In the weeks following the disappointment of the play-off final defeat, the club would experience its darkest day in recent history. On June 5th 2018 it was made public that Villa had missed the deadline on a £4 million tax bill, with the club facing a winding-up order and the distinct possibility of being expunged.

Xia’s struggle to get money out of China was taking its toll on our much-loved club. In the days following, club CEO, Keith Wyness, was suspended by Xia with the then-owner agreeing on a deal with HM Revenue and Customs to pay £500,000 of the tax bill while promising to pay the rest at a later date. However, the club was only safe from immediate danger, and it looked likely that, under pressure from fans and elsewhere, Xia would have to sell the club.

A month later, in July 2018, Xia’s control of the club was relinquished when a 55% stake was purchased by NSWE, a company jointly operated by Egyptian businessman Nassef Sawiris and American billionaire and Milwaukee Bucks owner, Wesley Edens. It looked as though, finally, the football gods were smiling down on Aston Villa once again. With the club out of immediate financial danger, it was time to look ahead to the new season.

Sawiris and Edens have high hopes for Villa

Chairman, Sawiris, and his partner Wes Edens showed their faith in Bruce by sticking with him despite reported interest in former Arsenal legend, Thierry Henry. Heavy backing in both transfer windows saw the arrivals of Tyrone Mings, Axel Tuanzebe and Tammy Abraham on loan and John McGinn on a permanent and Anwar El Ghazi loan with option to buy transfer. In the months to follow, another 2 key appointments would be made with Christian Purslow coming in as Chief Executive and Jesus Garcia Pitarch filling in as the clubs Sporting Director.

The season began well with the team claiming 6 points from their first 2 games however things turned sour very quickly. Bruce was eventually given his marching orders in October 2018 due to the clubs 1 win in 9 matches. This came off the back of a 3-3 draw with 10-man Preston North End at Villa Park. He was replaced by former Brentford manager, Dean Smith. Smith, an avid Villa supporter from a young age, set to work right away and turned the clubs form around. He galvanised the team, with the help of star-man Jack Grealish, to a 10-game winning run. This run was crucial in ensuring the club secured a 5th place finish.

Local rivals West Bromwich Albion stood in the way of a return to Wembley for Villa and the first game at Villa Park saw the team emerge victorious with a 2-1 win. A nail-biting second leg saw the game end 1-0 to West Brom with a penalty shoot-out due to decide each teams fate. An outstanding pair of saves from the hero of the night Jed Steer and a calmly dispatched winning penalty by Tammy Abraham saw the Claret and Blue faithful erupt with joy as the Villans headed to Wembley for the 2nd time in 12 months.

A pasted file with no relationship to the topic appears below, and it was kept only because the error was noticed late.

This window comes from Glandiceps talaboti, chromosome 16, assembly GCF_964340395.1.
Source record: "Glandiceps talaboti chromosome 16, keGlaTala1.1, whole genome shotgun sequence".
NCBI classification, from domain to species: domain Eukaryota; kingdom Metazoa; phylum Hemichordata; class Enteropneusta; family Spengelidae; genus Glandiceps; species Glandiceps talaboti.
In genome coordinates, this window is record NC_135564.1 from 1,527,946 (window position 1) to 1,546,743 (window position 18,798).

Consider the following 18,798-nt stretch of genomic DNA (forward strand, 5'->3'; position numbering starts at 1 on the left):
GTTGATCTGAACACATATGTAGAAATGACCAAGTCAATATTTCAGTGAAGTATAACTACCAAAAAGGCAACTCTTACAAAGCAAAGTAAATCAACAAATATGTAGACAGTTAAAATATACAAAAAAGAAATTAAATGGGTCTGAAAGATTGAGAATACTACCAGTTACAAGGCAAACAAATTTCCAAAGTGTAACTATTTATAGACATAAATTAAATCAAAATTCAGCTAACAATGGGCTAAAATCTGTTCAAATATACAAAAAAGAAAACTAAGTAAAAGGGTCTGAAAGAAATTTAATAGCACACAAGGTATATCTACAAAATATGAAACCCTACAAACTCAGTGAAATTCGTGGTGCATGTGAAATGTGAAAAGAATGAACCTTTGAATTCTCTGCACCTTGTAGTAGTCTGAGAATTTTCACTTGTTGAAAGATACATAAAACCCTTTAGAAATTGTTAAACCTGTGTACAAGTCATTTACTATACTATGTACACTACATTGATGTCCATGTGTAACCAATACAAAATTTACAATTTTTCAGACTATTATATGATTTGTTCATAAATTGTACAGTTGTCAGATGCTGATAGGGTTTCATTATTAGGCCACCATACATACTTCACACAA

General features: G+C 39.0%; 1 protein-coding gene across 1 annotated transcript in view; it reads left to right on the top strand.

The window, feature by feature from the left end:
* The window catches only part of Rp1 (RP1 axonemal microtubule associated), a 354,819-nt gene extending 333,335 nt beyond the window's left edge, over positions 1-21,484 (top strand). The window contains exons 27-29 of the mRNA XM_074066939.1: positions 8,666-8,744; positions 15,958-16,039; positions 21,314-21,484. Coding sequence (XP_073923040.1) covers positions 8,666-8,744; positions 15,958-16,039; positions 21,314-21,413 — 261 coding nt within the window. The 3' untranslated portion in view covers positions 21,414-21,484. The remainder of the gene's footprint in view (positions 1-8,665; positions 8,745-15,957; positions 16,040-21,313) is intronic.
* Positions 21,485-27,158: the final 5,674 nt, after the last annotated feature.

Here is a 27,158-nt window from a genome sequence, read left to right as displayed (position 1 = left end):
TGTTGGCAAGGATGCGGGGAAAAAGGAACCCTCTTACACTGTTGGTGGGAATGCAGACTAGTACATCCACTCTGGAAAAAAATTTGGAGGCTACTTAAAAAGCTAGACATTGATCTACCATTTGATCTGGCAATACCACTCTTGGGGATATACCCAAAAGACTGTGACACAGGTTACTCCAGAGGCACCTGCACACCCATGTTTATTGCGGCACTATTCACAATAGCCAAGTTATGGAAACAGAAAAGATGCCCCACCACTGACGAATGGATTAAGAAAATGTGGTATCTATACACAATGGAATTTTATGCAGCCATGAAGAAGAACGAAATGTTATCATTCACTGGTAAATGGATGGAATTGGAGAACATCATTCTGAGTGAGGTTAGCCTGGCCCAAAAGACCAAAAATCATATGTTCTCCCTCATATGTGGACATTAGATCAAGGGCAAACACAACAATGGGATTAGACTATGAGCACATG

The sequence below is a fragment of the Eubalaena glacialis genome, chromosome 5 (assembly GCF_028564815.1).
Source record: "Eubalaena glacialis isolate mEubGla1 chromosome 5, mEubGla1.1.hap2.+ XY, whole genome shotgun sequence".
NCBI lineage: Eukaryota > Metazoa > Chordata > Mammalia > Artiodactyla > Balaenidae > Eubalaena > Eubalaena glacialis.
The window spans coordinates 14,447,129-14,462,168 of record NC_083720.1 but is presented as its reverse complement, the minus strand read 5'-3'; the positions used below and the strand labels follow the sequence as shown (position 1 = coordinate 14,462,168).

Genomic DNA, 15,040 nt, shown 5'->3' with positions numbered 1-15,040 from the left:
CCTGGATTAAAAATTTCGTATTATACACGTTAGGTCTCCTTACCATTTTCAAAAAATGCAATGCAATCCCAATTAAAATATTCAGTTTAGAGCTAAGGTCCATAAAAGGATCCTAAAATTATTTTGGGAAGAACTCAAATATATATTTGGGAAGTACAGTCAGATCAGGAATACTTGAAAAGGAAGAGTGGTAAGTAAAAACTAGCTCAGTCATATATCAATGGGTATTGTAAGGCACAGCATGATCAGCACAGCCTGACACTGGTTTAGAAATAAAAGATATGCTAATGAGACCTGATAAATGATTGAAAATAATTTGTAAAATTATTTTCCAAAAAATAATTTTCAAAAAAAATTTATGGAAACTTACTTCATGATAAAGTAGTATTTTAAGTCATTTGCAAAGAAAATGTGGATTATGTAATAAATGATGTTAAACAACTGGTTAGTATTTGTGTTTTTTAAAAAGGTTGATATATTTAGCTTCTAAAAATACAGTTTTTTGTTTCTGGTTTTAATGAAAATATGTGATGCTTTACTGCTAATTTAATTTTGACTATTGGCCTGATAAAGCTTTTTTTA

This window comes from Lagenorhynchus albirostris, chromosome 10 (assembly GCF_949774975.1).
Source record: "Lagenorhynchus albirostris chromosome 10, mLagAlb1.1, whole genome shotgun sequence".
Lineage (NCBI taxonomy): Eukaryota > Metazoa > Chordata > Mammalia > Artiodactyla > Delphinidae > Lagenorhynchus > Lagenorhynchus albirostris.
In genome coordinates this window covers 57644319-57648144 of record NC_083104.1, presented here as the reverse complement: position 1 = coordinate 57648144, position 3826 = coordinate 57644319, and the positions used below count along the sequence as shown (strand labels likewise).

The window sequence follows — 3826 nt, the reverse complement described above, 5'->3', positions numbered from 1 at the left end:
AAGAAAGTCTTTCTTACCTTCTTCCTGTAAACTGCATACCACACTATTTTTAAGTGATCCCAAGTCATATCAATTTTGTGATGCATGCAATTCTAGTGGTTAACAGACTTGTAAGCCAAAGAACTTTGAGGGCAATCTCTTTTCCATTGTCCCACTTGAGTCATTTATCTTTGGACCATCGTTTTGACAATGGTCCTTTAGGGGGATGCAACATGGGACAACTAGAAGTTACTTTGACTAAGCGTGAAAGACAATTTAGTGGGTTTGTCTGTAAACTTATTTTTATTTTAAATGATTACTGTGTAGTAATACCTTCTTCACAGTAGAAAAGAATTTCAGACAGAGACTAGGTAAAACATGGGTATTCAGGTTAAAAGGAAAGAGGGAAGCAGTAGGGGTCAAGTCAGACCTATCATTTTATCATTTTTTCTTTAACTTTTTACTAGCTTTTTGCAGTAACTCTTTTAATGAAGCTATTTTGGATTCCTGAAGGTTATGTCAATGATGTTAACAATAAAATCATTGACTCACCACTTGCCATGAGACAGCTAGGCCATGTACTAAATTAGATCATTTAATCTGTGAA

May 27th 2019. The day that would shape the future of Aston Villa. 85,000 people packed in to watch Aston Villa play Derby County at Wembley Stadium. Villa dominated the opening proceedings with their reward coming on the stroke of half-time when an Anwar El Ghazi header (or shoulder) put Villa into the lead. Shortly after the break Villa doubled their advantage courtesy of John McGinn and it looked as though the team would hold on.

Grealish and Smith

A late Jack Marriott goal for Derby would ensure a nervy finish to the game but after 96 minutes the final whistle blew. Villa had done it. The fallen giants were back on their feet.

2019/20

As the dust settled, the realisation was setting in; Villa would be playing Premier League football again for the first time in 3 years, something that was long overdue. The club’s hierarchy got to work immediately, bringing in a total of 10 new players combined with the permanent signings of centre-halves Tyrone Mings and Kourtney Hause and winger Anwar El Ghazi. The club also smashed their transfer record on Brazilian striker, Wesley, from Club Brugge for a reported £22 million.

The season began slowly for the lions with the team losing 4 of their opening 5 Premier League games. Little did fans know that this would be a recurring theme throughout the course of the season. The club did, however, enjoy a spirited run in the Carabao Cup dispatching the likes of Brighton, Wolves and Liverpool to reach the semi-final. A late Trezeguet goal at Villa Park in the 2nd leg secured Villa a place in the final against Manchester City at Wembley, their 3rd Visit in 3 seasons. Unfortunately, City ran out 2-1 winners on the day, but the boys pushed hard and did their club proudly.